A majority of U.S. opioid painkiller users are at risk of addiction, and they don't even know it.
- Americans don't know their painkillers contain opioids, or that it is a felony to share them
- Opioid users are unconcerned about addiction, but most have reason to worry
- Opioid users overestimate the benefits of opioids and underestimate the risks of addiction or death
A suburban Chicago mother who lost her son to an overdose is doing everything she can to increase public awareness of the risks associated with using
opioids like codeine, Vicodin, Demerol, methadone, morphine and oxycodone.
A Life Cut Short
Felicia Miceli's 24-year-old son, Louie, died in August 2012. The problem started when he was injured playing high school football and was overprescribed opioids. Learn more about Louie's addiction to opioids, which led to his addiction to heroin, in the National Safety Council
Prescription Drug Community Action Kit.
The kit is designed to arm advocates with information and resources, and to highlight the importance of
a coordinated community effort, such as the Safe Communities America initiative in Madison and Dane County, Wis.
Today, Felicia speaks on the dangers of prescription drug abuse at events like the International Overdose Awareness Day rally, which took place Aug. 31, 2015, in Chicago.
No Such Thing as a Dumb Question
If your doctor recommends an opioid painkiller,
ask if you can take ibuprofen or naproxen instead. Ask about conditions that will increase your risk of becoming addicted to opioids, including:
- Depression or other mental illness
- Long-term use of opioid painkillers
- Personal or family history of addiction, including nicotine and alcohol
Be sure also to discuss whether you work in a safety-sensitive position and how your driving will be affected.
Never Mix Your Medications
Mixing alcohol and other drugs with opioid painkillers can intensify the effects:
Never mix opioid medications with alcohol, sleep aids, anti-anxiety drugs or other pain relievers
- Do not take extended-release opioids "as needed" for pain or more frequently than prescribed by your doctor
- Talk to your prescriber and pharmacist to ensure you won't have drug interactions from other medications
How Do I Use Opioid Painkillers Safely?
In select, individual cases, opioids may be one part of an effective pain management plan, particularly in cases involving lower-back pain. NSC Medical Advisor Dr. Don Teater says that even then patients should be monitored closely and opioids should be used at the lowest dose for the shortest amount of time.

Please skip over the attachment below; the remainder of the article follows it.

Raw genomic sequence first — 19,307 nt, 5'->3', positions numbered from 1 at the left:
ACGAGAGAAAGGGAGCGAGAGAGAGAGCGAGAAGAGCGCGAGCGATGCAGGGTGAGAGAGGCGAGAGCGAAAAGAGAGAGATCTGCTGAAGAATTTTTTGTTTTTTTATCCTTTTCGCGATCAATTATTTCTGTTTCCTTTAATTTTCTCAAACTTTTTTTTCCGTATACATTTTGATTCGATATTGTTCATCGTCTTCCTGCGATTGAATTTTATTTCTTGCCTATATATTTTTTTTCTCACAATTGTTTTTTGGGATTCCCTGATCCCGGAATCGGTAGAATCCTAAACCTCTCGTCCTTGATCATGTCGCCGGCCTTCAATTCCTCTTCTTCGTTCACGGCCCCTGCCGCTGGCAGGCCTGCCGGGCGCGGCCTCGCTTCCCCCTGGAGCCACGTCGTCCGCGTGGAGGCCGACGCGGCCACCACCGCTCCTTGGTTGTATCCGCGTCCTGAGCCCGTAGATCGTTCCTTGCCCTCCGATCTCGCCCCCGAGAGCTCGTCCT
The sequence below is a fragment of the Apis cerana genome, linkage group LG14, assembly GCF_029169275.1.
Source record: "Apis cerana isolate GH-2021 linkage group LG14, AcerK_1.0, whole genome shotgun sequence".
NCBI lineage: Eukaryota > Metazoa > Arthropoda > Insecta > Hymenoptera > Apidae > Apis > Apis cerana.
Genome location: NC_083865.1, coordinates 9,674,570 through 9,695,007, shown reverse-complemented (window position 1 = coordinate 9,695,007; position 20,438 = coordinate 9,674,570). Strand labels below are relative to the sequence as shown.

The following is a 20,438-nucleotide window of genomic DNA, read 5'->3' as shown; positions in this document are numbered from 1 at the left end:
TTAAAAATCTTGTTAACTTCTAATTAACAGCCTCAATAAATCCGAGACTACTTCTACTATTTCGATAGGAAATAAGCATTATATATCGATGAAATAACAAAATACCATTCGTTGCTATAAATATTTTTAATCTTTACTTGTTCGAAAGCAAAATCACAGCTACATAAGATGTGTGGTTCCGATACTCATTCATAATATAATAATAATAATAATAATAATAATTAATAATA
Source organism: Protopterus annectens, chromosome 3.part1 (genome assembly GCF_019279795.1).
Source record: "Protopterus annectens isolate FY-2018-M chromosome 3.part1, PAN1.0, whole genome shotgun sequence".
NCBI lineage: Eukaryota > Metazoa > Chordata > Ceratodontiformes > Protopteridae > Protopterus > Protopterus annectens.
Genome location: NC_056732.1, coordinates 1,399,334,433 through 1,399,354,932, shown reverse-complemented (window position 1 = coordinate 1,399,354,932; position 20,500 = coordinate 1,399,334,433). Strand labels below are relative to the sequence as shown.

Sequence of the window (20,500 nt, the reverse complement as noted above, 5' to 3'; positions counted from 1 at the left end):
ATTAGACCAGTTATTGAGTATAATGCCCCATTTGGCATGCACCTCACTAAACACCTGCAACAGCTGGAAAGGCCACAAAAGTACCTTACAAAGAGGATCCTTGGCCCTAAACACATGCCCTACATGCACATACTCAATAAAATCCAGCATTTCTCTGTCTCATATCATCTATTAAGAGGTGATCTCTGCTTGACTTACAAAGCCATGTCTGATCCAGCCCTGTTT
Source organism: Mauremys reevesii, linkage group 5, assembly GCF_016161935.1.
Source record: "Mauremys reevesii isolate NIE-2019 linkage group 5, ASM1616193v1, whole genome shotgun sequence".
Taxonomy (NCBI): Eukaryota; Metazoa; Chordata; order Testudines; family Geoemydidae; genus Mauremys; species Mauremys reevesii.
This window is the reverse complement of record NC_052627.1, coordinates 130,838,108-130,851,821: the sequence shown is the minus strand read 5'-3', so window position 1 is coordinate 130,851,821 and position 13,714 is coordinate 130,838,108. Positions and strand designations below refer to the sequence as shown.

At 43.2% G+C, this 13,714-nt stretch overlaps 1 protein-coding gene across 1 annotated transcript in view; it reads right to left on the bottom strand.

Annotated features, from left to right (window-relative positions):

He also recommends treating over-the-counter and prescription drugs with caution:
- Ask your doctor, nurse or pharmacist if you have questions about medicine
- Know the dose that is right for you
- Read and follow instructions every time
- Never take multiple medicines with the same active ingredient unless directed by a doctor
put over-the-counter and prescription medicines up and away and out of sight
National Prescription Drug Take-back Day is April 30
Prescription drugs can be extremely dangerous if they fall into the wrong hands, so what do you do with prescriptions that are expired or unwanted?
One of the best ways to get rid of them is through community-based take-back programs. The National Prescription Drug Take-Back Day April 30 provides safe and convenient locations throughout the United States. The program is an initiative of the
U.S. Drug Enforcement Administration.
Locate a local collection site near you. Hours are generally from 10 a.m. to 2 p.m. You can also
search for a public disposal location here any time of year.
Properly disposing of prescriptions is a major component in fighting the drug abuse epidemic.
Talk to Your Kids about the Risks of Opioid Painkillers
Warn children that taking a drug that wasn't prescribed to them is just as dangerous as illegal drugs:
- Discuss the dangers of mixing prescription drugs with alcohol
- Explain how painkillers are made from opioids, which are similar to heroin
- Talk to grandparents and caregivers about how to safely store their medications
- Secure any opioid painkillers, sedatives, sleep medications or stimulants in a locked drawer or container
- Warn children
prescription opioid painkiller abuse is prevalent among teens